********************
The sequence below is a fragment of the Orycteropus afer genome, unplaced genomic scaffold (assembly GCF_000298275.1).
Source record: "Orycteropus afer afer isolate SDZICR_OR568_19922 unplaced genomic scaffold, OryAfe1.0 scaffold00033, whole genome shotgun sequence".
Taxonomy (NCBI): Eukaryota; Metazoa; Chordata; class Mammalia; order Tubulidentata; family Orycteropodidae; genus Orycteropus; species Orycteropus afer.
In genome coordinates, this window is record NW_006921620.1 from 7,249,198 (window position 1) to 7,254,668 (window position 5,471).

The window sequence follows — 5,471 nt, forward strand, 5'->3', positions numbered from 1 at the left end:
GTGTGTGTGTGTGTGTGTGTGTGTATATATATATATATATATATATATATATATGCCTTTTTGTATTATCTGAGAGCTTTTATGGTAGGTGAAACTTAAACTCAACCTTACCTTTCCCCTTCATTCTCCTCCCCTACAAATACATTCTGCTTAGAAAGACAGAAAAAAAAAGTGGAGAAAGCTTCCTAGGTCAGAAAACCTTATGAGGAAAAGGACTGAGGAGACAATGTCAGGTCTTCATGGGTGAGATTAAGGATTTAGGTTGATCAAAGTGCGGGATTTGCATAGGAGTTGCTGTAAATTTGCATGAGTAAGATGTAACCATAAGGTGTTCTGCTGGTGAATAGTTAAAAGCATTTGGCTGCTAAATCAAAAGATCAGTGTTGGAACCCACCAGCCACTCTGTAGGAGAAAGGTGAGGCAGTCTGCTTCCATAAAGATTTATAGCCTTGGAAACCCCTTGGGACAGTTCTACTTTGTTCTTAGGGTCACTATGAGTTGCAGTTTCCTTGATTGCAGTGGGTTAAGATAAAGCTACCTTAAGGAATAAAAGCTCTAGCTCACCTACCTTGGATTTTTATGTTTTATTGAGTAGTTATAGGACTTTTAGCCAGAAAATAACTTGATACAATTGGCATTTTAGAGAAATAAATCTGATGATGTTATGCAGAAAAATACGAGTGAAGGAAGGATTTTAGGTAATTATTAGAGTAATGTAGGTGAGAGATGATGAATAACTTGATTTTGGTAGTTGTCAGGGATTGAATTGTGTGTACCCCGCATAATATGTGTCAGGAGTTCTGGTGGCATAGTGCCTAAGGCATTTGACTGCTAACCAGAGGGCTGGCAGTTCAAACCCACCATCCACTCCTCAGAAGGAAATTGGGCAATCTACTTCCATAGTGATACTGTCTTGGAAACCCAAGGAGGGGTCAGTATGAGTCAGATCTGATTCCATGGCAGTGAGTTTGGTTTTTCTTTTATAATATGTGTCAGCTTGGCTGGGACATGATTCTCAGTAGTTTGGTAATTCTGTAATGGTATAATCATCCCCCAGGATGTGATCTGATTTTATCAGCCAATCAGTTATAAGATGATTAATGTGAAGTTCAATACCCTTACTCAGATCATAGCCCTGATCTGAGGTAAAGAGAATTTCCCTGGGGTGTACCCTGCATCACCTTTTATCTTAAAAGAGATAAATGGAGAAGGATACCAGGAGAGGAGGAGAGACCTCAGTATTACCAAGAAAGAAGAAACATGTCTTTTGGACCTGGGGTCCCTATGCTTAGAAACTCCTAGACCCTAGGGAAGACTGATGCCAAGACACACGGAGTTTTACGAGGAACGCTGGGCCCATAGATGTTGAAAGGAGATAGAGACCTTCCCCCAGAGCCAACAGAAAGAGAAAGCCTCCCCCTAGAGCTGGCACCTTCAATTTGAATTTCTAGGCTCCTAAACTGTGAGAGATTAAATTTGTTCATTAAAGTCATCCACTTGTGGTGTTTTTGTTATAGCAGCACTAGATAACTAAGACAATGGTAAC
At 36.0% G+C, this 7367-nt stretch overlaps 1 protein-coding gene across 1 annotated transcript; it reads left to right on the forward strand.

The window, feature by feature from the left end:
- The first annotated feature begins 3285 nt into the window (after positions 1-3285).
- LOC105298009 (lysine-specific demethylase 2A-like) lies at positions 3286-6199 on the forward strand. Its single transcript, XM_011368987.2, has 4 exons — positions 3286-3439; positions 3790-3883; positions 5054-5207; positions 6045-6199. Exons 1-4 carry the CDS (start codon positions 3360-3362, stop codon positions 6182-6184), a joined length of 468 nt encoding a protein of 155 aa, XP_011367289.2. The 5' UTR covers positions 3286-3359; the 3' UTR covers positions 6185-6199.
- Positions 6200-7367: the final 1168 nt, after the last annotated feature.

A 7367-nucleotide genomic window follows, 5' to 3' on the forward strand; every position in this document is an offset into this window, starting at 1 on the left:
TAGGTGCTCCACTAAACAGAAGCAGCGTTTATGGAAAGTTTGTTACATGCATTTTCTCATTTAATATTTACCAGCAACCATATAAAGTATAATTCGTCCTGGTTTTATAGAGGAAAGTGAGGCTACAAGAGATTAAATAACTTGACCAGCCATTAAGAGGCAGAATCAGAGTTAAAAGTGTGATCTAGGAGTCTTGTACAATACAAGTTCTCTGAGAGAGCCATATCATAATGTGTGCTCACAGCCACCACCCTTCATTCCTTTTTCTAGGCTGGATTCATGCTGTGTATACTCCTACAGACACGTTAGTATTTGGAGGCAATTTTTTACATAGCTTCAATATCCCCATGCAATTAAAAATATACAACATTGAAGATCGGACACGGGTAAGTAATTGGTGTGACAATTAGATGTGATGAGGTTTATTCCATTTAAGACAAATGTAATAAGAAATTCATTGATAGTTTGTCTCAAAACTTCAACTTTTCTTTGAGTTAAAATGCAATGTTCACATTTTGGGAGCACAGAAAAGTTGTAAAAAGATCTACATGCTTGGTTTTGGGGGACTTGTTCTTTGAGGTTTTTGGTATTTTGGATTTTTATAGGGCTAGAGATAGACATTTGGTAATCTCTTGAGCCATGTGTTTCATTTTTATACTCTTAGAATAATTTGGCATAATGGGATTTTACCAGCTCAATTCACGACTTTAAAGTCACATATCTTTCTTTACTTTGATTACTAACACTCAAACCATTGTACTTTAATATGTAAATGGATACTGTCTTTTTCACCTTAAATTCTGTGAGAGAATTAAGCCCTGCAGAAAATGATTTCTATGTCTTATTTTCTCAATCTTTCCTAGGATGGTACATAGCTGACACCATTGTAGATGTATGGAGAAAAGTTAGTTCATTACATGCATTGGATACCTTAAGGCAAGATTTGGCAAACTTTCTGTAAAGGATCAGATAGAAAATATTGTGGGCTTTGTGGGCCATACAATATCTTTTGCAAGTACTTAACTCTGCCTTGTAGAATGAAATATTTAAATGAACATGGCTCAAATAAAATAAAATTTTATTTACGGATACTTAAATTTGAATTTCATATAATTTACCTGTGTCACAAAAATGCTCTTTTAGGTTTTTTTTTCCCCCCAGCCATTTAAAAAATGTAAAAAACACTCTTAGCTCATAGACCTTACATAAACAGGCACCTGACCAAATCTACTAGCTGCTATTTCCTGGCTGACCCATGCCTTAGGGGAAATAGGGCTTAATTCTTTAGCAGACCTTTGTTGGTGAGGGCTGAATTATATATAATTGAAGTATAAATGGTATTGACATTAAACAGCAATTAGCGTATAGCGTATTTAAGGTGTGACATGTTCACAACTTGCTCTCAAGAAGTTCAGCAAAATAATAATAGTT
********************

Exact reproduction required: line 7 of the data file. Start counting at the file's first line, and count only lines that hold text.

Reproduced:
At 36.0% G+C, this 7367-nt stretch overlaps 1 protein-coding gene across 1 annotated transcript; it reads left to right on the forward strand.